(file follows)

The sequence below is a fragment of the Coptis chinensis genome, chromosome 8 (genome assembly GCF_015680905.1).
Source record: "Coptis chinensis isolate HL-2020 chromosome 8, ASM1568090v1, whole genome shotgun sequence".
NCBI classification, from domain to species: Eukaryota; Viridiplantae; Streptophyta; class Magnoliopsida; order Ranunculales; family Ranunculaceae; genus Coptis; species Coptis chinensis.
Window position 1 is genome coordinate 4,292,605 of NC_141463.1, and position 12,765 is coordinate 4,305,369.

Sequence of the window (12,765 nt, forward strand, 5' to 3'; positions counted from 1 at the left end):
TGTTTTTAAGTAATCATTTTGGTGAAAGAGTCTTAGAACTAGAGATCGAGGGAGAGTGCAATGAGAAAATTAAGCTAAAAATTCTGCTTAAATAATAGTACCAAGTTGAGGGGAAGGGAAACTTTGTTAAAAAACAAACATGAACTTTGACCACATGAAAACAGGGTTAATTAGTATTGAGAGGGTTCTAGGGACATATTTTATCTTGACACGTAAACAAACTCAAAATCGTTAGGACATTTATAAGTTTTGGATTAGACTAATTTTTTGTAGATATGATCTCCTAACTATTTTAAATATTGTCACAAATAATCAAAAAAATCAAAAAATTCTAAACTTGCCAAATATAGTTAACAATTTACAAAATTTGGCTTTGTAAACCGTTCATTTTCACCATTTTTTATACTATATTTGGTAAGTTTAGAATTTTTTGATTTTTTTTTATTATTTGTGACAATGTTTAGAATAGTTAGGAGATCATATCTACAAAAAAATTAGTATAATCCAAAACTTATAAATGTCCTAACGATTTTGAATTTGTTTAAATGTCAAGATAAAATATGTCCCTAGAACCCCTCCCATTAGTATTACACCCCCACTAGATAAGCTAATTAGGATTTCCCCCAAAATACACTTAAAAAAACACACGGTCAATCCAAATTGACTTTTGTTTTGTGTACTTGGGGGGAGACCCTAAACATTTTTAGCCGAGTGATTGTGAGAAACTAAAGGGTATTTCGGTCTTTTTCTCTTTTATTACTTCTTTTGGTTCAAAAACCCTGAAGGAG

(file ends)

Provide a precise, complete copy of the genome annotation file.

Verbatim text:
The sequence below is a fragment of the Coptis chinensis genome, chromosome 8 (genome assembly GCF_015680905.1).
Source record: "Coptis chinensis isolate HL-2020 chromosome 8, ASM1568090v1, whole genome shotgun sequence".
NCBI classification, from domain to species: Eukaryota; Viridiplantae; Streptophyta; class Magnoliopsida; order Ranunculales; family Ranunculaceae; genus Coptis; species Coptis chinensis.
Window position 1 is genome coordinate 4,292,605 of NC_141463.1, and position 12,765 is coordinate 4,305,369.

Sequence of the window (12,765 nt, forward strand, 5' to 3'; positions counted from 1 at the left end):
TGTTTTTAAGTAATCATTTTGGTGAAAGAGTCTTAGAACTAGAGATCGAGGGAGAGTGCAATGAGAAAATTAAGCTAAAAATTCTGCTTAAATAATAGTACCAAGTTGAGGGGAAGGGAAACTTTGTTAAAAAACAAACATGAACTTTGACCACATGAAAACAGGGTTAATTAGTATTGAGAGGGTTCTAGGGACATATTTTATCTTGACACGTAAACAAACTCAAAATCGTTAGGACATTTATAAGTTTTGGATTAGACTAATTTTTTGTAGATATGATCTCCTAACTATTTTAAATATTGTCACAAATAATCAAAAAAATCAAAAAATTCTAAACTTGCCAAATATAGTTAACAATTTACAAAATTTGGCTTTGTAAACCGTTCATTTTCACCATTTTTTATACTATATTTGGTAAGTTTAGAATTTTTTGATTTTTTTTTATTATTTGTGACAATGTTTAGAATAGTTAGGAGATCATATCTACAAAAAAATTAGTATAATCCAAAACTTATAAATGTCCTAACGATTTTGAATTTGTTTAAATGTCAAGATAAAATATGTCCCTAGAACCCCTCCCATTAGTATTACACCCCCACTAGATAAGCTAATTAGGATTTCCCCCAAAATACACTTAAAAAAACACACGGTCAATCCAAATTGACTTTTGTTTTGTGTACTTGGGGGGAGACCCTAAACATTTTTAGCCGAGTGATTGTGAGAAACTAAAGGGTATTTCGGTCTTTTTCTCTTTTATTACTTCTTTTGGTTCAAAAACCCTGAAGGAG